Falls Festival Fremantle: REVIEW

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Photo: The Music.com.au


The clear, blue skies and warm weather started the weekend off the right way. But much to my surprise arriving at the festival was a hassle, as the line to get in spanned kilometres with most of it dispersing into the Fremantle streets, this meant it took an unexpected hour to get into the festival itself and had crowds fuming as they were packed like sardines outside the entry gates.

But from the moment, I scrambled through the gates, the sweet sound of Methyl Ethel’s classic hit ‘Ubu’ drew me to one of the two main stages conveniently placed right next to each other.

Then Daryl Braithwaite had the crowd belting out some of his all-time classics, ‘Howzat’ and crowd-favourite, ‘The Horses’ and was surprisingly accompanied by Confidence Man who were humorously grooving around on stage alongside Braithwaite and his spontaneous high-pitch trills.

Heading to the Valley Stage, the crowd energy and atmosphere turned up a notch as Thundamentals literally owned this smaller side stage. Performing classics like, ‘Sally’ proved to be a major crowd favourite, including ’21 Grams’ and ‘Think About It’.

As the sun began setting and the warmth in the air cooled, Angus and Julia Stone graced the main stage featuring a slow magical acoustic version of ‘Big Jet Plane’ and their latest catchy sing-a-long tune, ‘Chateau’ which was just beautiful as the sun set over Fremantle.

Walking through the abundance of cute vintage markets to return back to the Valley Stage to catch a glimpse of Perth duo, Slumberjack. Despite the rather smaller crowd, considering the majority of punters were checking out Glass Animals, the boys performed with a bang. Their set also featured a fiery performance of ‘Afraid Unafraid’ with Sydnee Carter.

Finally, we made a mad dash back to the main stage to get near the front for Flume (aka. Harley Streten). It was a jam-packed mosh, and as soon as ‘Helix’ dropped and everything turned up another notch as punters passionately bopped to Streten’s every hit old and new. I was personally particularly pleased to see Flume included ‘Sleepless’ into his set list, which has been one of my favourite tracks of his ever since it was released back in 2012.

However, as soon as you moved to the back of the Flume mosh, that’s when you could really appreciate all the visuals and the expanse of the carefree crowd losing themselves to Flume’s atmospheric, ambient tunes. Making you appreciate the magic of music.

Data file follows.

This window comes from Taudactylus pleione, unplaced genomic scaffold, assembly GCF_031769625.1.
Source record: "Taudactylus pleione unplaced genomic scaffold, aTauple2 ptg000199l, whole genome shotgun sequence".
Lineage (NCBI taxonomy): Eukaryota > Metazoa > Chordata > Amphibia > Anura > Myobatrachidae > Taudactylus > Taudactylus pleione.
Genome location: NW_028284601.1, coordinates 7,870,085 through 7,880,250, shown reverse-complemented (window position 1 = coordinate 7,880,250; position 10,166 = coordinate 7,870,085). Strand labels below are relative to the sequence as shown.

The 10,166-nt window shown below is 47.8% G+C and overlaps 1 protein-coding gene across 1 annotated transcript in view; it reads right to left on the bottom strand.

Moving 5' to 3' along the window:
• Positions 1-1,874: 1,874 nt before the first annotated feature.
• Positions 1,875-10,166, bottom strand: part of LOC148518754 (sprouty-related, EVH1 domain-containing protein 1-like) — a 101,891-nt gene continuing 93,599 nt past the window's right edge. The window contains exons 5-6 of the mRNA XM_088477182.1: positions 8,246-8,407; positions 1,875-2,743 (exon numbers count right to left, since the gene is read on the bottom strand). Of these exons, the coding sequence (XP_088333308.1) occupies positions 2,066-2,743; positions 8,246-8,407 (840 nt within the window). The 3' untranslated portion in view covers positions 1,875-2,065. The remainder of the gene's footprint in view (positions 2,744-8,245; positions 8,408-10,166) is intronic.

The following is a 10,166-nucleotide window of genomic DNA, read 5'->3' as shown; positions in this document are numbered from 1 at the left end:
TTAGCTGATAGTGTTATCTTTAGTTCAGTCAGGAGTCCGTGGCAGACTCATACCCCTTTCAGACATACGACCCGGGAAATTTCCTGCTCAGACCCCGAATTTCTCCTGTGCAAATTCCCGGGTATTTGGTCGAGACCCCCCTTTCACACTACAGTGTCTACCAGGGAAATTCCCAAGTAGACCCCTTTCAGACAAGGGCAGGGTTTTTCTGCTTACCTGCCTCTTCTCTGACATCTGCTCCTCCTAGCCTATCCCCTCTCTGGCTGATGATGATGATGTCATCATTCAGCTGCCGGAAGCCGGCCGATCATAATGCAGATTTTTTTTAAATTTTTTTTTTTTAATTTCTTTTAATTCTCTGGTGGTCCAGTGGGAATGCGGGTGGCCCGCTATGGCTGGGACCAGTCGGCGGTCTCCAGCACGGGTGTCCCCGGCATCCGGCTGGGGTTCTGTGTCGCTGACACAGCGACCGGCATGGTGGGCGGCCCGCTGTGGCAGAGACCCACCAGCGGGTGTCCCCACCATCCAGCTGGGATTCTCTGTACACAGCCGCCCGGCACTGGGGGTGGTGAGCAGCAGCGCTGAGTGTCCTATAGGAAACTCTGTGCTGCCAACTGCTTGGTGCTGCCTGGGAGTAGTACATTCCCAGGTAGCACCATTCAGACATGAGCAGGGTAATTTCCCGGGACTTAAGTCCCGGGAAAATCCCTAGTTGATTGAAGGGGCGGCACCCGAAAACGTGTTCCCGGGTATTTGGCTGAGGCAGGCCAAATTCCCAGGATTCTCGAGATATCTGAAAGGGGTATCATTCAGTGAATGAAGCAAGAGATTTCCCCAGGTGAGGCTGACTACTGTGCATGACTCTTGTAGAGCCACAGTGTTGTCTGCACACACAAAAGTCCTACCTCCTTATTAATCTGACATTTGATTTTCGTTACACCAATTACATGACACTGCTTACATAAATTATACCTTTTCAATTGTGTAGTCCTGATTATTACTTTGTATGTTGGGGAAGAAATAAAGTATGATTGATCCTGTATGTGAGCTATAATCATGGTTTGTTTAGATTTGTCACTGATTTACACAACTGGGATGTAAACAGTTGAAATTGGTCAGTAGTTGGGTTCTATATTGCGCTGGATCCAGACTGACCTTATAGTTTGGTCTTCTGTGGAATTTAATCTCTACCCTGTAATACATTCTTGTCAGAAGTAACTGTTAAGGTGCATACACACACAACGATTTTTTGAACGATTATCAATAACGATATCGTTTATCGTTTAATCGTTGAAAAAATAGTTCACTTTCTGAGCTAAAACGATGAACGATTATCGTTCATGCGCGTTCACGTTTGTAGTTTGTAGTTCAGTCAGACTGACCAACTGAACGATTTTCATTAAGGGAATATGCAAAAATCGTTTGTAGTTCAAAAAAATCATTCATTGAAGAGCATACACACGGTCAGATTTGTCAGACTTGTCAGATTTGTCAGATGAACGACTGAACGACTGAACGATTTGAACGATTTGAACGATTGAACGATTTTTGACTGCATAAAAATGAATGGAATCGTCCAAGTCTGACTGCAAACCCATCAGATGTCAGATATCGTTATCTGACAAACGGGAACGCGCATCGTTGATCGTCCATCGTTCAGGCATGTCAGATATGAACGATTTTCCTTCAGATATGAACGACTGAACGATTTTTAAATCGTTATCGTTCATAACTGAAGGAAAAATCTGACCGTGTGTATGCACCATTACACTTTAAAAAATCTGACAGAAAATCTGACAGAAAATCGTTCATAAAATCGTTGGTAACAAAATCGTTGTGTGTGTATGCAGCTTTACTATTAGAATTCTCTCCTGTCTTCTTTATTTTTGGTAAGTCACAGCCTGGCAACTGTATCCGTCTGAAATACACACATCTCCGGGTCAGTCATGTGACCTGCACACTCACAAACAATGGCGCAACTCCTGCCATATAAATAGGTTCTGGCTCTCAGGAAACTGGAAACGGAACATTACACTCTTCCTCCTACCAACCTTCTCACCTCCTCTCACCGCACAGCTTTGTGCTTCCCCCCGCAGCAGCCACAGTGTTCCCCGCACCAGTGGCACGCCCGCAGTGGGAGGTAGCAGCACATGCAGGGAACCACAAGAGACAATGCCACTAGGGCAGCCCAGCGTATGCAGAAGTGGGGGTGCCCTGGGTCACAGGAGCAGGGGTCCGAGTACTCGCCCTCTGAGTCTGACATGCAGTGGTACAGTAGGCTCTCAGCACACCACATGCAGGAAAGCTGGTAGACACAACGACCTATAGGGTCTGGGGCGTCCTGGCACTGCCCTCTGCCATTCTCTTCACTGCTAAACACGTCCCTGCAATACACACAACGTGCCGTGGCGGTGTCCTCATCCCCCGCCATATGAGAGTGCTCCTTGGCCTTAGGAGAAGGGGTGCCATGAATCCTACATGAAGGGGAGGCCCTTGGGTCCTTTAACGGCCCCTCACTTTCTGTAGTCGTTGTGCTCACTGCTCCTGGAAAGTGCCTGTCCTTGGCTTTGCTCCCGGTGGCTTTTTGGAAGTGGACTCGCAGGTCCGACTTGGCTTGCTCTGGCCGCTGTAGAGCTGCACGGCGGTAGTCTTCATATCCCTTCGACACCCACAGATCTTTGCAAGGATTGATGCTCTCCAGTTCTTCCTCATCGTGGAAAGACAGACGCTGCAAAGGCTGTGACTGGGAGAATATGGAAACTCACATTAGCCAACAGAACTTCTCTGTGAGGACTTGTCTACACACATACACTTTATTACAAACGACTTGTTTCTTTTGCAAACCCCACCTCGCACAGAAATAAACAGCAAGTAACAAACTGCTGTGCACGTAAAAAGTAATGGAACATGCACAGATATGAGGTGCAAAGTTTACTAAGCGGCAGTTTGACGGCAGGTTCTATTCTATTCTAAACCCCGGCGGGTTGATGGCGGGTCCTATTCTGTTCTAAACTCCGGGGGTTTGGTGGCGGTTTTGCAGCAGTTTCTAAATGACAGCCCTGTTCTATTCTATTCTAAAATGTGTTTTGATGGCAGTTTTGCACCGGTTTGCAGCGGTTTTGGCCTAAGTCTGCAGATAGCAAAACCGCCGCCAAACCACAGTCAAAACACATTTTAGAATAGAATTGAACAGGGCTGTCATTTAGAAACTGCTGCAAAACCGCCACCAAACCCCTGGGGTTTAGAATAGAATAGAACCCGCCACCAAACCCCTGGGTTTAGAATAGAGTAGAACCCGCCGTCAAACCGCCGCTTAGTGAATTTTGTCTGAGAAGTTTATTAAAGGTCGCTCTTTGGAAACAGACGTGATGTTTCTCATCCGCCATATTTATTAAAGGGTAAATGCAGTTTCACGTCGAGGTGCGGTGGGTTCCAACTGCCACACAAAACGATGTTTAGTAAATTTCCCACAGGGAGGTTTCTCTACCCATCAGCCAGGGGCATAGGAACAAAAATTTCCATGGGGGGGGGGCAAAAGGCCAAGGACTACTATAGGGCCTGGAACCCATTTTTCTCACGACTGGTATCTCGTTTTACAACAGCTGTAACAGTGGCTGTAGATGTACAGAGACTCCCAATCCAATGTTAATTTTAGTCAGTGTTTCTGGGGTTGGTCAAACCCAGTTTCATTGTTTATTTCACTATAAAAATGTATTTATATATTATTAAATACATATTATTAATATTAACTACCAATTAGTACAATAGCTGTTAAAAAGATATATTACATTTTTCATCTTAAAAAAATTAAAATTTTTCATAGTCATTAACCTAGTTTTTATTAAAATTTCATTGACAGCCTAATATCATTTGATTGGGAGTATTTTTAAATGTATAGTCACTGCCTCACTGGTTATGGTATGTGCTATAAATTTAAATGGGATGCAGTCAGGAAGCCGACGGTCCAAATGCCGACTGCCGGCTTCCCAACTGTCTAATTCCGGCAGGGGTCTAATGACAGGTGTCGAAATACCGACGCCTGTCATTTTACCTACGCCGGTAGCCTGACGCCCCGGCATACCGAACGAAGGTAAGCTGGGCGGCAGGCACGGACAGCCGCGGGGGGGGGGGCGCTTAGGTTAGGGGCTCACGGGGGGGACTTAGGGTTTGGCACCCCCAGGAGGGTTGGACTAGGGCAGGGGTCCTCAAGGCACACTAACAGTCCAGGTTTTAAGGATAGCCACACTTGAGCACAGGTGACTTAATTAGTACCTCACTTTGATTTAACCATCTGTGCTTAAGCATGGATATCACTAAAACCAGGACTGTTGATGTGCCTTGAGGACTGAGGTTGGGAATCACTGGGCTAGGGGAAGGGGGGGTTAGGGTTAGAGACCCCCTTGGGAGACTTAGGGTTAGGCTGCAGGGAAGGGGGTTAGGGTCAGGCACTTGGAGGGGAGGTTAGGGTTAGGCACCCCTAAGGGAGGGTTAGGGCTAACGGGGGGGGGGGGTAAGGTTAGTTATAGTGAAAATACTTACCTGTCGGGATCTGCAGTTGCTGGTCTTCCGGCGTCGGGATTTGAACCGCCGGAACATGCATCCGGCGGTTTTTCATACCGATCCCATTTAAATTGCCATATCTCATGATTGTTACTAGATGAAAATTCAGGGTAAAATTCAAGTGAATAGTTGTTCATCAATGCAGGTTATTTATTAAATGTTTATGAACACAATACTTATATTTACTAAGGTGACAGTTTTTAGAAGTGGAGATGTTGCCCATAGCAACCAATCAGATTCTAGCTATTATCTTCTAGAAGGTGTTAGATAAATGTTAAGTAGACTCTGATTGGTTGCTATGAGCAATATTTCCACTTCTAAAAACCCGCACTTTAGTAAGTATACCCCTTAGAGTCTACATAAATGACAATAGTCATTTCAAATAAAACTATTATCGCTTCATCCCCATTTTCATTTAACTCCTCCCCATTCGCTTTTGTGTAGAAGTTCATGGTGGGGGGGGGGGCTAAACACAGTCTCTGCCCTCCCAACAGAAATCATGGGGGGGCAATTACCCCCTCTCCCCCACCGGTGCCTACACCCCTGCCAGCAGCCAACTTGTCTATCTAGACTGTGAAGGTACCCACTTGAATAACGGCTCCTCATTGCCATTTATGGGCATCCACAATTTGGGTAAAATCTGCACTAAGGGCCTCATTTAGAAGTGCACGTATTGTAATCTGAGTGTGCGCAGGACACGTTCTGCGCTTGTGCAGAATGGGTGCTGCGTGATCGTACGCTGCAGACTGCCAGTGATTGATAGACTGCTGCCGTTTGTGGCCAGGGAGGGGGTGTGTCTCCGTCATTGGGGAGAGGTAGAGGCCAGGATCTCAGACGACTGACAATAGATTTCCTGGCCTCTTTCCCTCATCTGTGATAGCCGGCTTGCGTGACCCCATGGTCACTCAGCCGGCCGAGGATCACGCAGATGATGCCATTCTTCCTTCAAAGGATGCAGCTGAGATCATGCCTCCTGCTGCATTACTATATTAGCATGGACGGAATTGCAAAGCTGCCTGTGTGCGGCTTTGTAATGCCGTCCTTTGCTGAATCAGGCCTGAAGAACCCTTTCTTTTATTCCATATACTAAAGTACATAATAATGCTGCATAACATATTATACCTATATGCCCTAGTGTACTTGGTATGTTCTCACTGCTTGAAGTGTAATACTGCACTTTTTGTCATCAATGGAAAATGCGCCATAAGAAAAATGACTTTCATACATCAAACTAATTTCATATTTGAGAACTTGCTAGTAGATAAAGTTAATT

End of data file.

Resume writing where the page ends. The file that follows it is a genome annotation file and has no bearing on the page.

Thankfully there were no line issues this time around, as we walked into the sounds of Detroit musician, Flint Eastwood catching her performance of ‘Queen’ as she flung her hair wildly fully immersed in the song.

It wasn’t too long until Vince Staples bounced onstage and performed a slew of hits from his most recent album ‘Big Fish Theory’. Staples appeared a little exhausted onstage but as soon as he dropped bold hits like ‘Yeah Right’ and ‘Big Fish’ the energy within the mosh made up for it.

Liam Gallagher was a rather memorable moment for many punters, particularly when he had everyone singing in unison to ‘Wonderwall’ and his live vocals sounded impressively just as good, if not better than the recorded version.

Personally, Foster the People were a stand-out, taking us all back with their nostalgic tunes, ‘Call It What You Want’ and ‘Pumped Up Kicks’.  They also included many of their latest hits including ‘Pay the Man’, ‘Sit Next to Me’ and ‘Doing It for The Money’. Lead singer, Mark Foster even made a rather brief but heartfelt speech about unity and change.

The mood suddenly changed and everything moved up-tempo as Peking Duk made their grand entrance onto the stage. Being in the middle of the mosh you couldn’t hide from anything as crowd surfers made their way over the crowd on inflatable toys and a hard core mosh circle opened up as the bass dropped. The Aussie duo turned it all the way up as they transitioned effortlessly through all their bangers including ‘Take Me Over’, ‘Fake Magic’ and ‘Stranger’.

The Kooks were another crowd pleaser performing ‘Naïve’, ‘She Moves in her Own Way’ and ‘Seaside’.

Closing out the festivities, Run the Jewels turned the party up a notch blasting a number of their big hits such as ‘Talk to Me’, ‘Legend Has It’ and ‘Call Tickerton’. Run the Jewels member, Killer Mike addressed the hyped crowd that he would have security “kick your punk a** out and drop you on your f***** face: if he saw anyone inappropriately touch another crowd member.

This sobering message was a recurring theme at the Sunday festivities with a number of acts, from Ecca Vandel to Thundamentals co-member, Tuka donning ‘The person wearing this t-shirt stands against sexual assault and demands a change’ t-shirts. The shirts follow on from Camp Cope’s call for a more gender equal line-up and demanding more action against sexual assault at festivals.

So, despite the long lines and blistering heat at times in the mosh, it was all worth it as the line-up definitely lived up to its hype. Only thing is now we are in for another long wait for next year’s festival.




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